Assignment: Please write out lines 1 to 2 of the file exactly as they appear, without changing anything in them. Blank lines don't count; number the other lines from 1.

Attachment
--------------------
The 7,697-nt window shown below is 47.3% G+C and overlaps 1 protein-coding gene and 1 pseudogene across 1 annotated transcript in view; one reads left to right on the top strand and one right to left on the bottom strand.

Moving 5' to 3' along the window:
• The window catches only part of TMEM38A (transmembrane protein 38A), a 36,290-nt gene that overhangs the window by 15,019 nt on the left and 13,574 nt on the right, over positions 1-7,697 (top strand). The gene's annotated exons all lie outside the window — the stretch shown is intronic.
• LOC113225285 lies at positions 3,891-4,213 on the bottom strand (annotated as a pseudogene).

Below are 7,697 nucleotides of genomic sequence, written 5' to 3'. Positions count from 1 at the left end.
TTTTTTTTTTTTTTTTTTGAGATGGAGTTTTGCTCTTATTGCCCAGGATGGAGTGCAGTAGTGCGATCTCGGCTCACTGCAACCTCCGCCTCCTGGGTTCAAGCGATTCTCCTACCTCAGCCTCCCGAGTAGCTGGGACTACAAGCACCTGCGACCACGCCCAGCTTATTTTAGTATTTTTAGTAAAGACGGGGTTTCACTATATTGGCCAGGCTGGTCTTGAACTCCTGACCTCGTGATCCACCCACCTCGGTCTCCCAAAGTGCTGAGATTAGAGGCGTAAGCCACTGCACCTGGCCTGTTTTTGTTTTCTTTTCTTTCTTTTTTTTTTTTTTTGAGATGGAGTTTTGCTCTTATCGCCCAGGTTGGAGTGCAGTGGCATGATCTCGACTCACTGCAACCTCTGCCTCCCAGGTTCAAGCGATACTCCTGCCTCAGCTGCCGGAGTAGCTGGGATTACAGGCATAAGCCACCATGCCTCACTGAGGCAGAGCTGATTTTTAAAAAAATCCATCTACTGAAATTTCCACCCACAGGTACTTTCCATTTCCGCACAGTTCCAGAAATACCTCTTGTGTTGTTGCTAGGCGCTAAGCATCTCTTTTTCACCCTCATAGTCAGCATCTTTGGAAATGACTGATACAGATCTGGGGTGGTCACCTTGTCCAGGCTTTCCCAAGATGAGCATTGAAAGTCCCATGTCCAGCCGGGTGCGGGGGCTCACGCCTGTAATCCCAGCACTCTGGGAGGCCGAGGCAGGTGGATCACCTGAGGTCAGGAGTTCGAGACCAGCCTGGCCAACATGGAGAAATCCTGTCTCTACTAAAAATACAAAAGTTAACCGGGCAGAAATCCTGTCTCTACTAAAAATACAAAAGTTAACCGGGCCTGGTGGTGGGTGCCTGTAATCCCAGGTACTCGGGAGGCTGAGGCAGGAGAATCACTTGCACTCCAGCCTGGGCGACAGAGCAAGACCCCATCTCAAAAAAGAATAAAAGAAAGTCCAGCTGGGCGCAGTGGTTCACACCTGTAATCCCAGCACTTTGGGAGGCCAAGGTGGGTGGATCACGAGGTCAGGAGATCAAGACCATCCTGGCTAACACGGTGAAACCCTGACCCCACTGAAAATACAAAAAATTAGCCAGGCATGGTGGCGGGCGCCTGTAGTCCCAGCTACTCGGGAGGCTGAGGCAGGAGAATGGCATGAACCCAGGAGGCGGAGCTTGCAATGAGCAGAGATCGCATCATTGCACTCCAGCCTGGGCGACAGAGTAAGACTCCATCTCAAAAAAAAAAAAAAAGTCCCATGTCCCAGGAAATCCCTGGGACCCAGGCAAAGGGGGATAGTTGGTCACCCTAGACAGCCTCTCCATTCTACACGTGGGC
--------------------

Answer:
The 7,697-nt window shown below is 47.3% G+C and overlaps 1 protein-coding gene and 1 pseudogene across 1 annotated transcript in view; one reads left to right on the top strand and one right to left on the bottom strand.

Moving 5' to 3' along the window: